Once you stop smoking, cilia start regenerating. As they grow, they cause small disturbances along your respiratory tract. This, in turn, makes you cough. So that coughing is a healthy sign that your body is recovering and trying to get back to normal.
That’s Not the only reason someone might start coughing as they quit smoking. Your body is also getting rid of toxins, and sometimes it does that through your respiratory tract. Your throat and lungs are going to feel the irritation of trying to expel the toxins from the cigarettes. When that happens, coughing is inevitable.
But don’t just assume that just because you are coughing, it has to do with quitting smoking. If a cough is persistent and particularly vigorous, then you may need to see a doctor. You definitely want to see someone if the coughing starts to involve expelling blood. It is possible that your lungs are damaged or that you have lung cancer. These are all byproducts of smoking, and coughing may be an early sign of something wrong.
So you definitely don’t want to ignore the coughing. In many cases, it is natural and is a result of your body’s healing. But stronger, more persistent coughs can be causes for alarm. Even without a serious cough, it is a good idea to have yourself checked out after you quit smoking.
You should go for a checkup after you have quit for a few weeks. During this checkup, your doctor can assess the damage to your lungs and respiratory tract. The doctor will tell you if your body is healing as it should or if the smoking causes severe long-term damage. The longer and more often you smoked, the more damage there is likely to be.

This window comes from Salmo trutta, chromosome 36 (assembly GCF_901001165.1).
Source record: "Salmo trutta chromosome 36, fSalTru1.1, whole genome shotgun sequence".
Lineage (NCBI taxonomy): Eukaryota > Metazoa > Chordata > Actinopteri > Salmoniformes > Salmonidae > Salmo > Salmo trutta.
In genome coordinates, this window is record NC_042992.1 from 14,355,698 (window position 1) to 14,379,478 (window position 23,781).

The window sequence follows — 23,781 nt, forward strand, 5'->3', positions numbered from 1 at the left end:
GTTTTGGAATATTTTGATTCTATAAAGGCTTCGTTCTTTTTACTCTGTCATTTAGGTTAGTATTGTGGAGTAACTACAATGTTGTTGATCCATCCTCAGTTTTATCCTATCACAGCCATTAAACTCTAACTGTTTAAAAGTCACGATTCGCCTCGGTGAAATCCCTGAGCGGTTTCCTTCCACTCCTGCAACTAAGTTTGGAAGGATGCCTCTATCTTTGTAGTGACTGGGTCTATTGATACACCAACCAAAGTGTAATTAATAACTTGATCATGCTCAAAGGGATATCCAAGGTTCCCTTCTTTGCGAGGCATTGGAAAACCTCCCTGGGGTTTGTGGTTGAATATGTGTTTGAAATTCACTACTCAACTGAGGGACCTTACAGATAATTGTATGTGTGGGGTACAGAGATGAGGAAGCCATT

Keep in mind that not everyone will experience the same symptoms as they quit smoking. Everyone is a bit different, so it is possible that you could experience little to no coughing at all. That’s fine too, and it doesn’t mean your body is healing at a slower rate or that something is wrong. It could just mean that the cilia re-growing aren’t affecting you as much as it does some other people.
Still, you do want to make sure you are healing okay and that the toxins are leaving your body. Have yourself checked out, and make sure the doctor thoroughly examines your lungs. That’s where smoking does the most damage, and you want to be sure that any major problems are caught before they can become very serious. If the cough started after quitting and lasts more than a month, then it is time to go get checked out by your doctor.
- Drink enough water: Doctors and health experts always tell you to drink more water to help you manage all sorts of health conditions, from allergies to trying to lose weight.
Leave a comment
18 comments on “Smoker’s Cough: What is Happening Inside Your Lungs”
AnonymousJune 17, 2018 at 7:38 pm